3 Reasons You Need a Nondisclosure Agreement

If you are sharing private information about your business that you would not want to become public knowledge, the recipient of that information needs to sign a nondisclosure agreement. A good nondisclosure agreement will keep the recipient of that information from (1) sharing that information with third-parties (even within their own organization) and (2) using the information you provide them for their own personal gain. Here are the top three people who should be signing nondisclosure agreements prior to you sharing the protected information with them:

1.       Employees and Independent Contractors

              To effectively do their jobs, some of your employees and independent contractors may need to know details about your business that you wouldn’t want your number one competitor to know. You must keep in mind that your employees and independent contractors may not always work for you. In order for you to ensure that your private business information remains confidential, even after your employees and independent contractors leave your business, you must have them sign a nondisclosure agreement.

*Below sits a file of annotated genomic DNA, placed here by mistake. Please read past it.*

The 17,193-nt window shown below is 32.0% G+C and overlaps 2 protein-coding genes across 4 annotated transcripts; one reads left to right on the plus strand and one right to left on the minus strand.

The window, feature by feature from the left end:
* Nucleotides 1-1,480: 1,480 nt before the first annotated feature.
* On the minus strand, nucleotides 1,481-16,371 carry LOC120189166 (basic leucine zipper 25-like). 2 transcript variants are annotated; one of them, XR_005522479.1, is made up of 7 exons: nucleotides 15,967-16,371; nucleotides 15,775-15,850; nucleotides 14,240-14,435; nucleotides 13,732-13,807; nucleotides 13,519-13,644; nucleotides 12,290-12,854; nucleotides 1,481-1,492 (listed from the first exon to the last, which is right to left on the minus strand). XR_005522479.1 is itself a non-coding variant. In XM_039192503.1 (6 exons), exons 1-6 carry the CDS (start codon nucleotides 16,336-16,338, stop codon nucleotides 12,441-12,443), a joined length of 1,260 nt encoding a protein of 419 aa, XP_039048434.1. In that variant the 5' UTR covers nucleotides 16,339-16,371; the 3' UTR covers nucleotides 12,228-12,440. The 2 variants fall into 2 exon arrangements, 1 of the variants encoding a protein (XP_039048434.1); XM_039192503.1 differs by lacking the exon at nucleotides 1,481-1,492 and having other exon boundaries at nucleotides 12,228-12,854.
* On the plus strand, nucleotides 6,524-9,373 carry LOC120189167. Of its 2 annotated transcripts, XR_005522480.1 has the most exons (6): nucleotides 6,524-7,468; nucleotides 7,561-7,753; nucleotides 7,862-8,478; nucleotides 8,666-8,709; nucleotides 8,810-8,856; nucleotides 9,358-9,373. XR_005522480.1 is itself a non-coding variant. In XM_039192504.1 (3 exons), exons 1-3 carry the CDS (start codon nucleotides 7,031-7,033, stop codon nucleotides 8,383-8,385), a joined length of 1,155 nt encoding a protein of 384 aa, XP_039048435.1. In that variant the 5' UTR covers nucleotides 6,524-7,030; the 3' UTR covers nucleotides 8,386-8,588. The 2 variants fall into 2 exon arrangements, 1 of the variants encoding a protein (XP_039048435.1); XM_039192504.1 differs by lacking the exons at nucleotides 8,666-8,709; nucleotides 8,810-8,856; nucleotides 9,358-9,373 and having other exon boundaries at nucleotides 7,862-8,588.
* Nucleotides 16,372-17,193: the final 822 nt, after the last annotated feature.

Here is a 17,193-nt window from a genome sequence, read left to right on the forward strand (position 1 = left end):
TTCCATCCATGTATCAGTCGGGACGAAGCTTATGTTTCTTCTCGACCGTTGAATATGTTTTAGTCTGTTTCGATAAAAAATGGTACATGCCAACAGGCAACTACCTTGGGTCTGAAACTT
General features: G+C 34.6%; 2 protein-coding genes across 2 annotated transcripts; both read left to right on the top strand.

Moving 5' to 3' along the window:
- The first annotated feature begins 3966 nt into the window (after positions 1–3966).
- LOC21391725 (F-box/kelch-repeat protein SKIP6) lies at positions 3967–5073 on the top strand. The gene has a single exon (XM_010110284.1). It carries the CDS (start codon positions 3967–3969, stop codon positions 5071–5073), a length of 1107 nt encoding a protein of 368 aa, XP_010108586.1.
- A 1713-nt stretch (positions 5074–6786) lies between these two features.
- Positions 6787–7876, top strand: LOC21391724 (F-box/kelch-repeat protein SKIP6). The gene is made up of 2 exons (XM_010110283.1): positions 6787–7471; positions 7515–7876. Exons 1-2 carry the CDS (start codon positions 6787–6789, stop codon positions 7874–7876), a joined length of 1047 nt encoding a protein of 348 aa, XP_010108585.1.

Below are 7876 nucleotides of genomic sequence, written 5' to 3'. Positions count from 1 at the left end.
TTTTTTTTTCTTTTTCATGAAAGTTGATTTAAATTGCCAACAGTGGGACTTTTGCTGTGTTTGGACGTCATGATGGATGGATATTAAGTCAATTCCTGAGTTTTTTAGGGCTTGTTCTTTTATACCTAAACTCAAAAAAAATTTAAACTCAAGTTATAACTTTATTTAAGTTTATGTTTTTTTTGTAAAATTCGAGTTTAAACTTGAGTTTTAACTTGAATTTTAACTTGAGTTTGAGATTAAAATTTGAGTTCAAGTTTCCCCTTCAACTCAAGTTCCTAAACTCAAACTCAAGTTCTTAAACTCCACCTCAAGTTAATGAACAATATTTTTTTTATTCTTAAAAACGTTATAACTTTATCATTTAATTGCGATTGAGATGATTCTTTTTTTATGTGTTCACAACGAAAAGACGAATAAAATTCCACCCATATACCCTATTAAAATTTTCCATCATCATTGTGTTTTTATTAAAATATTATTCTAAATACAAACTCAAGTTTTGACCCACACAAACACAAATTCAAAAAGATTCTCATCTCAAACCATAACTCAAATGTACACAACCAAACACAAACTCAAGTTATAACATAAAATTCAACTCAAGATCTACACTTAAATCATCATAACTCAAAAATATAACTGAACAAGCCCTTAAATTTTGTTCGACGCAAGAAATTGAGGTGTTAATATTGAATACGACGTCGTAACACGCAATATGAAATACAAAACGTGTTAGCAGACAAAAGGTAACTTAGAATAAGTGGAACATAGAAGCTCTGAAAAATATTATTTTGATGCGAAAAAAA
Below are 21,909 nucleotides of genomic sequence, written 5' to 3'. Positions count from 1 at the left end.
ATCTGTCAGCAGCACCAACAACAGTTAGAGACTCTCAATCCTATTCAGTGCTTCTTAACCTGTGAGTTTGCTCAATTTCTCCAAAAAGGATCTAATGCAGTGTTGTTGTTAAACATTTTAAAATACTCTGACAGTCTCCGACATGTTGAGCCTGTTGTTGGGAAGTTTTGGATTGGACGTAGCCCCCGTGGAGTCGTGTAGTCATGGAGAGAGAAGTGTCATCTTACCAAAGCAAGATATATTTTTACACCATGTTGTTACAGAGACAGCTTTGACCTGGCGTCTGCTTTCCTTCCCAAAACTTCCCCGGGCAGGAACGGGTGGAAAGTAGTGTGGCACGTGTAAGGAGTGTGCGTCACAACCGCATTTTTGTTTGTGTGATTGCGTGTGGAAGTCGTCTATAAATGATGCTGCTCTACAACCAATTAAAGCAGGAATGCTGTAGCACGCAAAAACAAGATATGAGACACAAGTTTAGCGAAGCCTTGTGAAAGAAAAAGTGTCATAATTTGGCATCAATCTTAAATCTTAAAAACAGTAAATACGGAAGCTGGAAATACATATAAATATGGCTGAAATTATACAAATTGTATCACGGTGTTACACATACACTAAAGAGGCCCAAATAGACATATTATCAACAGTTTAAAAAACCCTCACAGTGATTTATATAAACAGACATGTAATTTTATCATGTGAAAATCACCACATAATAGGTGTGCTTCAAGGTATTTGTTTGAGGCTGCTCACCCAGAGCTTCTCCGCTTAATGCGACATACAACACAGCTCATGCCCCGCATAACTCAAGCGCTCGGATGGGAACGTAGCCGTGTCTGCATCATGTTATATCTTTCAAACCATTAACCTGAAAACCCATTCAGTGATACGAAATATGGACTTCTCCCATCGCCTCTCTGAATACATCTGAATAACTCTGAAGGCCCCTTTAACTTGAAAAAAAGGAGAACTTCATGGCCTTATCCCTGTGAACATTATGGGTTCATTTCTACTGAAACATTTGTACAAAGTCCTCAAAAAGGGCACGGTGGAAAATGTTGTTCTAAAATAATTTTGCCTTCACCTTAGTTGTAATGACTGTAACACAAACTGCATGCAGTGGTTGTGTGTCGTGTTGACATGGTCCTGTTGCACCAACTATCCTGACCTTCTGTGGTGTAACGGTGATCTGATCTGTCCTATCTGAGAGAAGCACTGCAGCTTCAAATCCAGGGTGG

2.       Potential Investors

      Many businesses seek investors to help with the initial startup phase of their business or when they are trying to scale their business to the next level. To assess the risk of a potential investment, investors rightfully want to know absolutely everything about your business. Of course, sharing everything about your business places you in a very vulnerable position given that there is no guarantee that the investor will ultimately decide to make the investment. To prevent the potential investor from misusing the information, it is in your best interest to have them sign a nondisclosure agreement.

3.       Prospective Business Partners

            Like investors, prospective business partners will want access to all of your company’s records and other private information, in order to make an educated decision on whether or not to become your business partner. There is no guarantee that your prospective partners will become your actual partners. To avoid all of your company’s key information being disclosed to third parties, do yourself and your company a favor and make sure you have a nondisclosure agreement.

About the Author

Amanda N. Jelks is licensed to practice law in Tennessee and Georgia. Her firm, Jelks Law PLLC, focuses primarily on legal issues that affect businesses and estates. Jelks Law was selected as the 2018 Emerging Business of the Year by the Urban League of Chattanooga. Amanda has bene chosen as a Rising Star by Super Lawyers® for the last three years in a row. This award is given to less than 2.5% of attorneys in the mid-south who are under the age of 40 or have been practicing less than 10 years. Schedule a time to speak with Amanda today.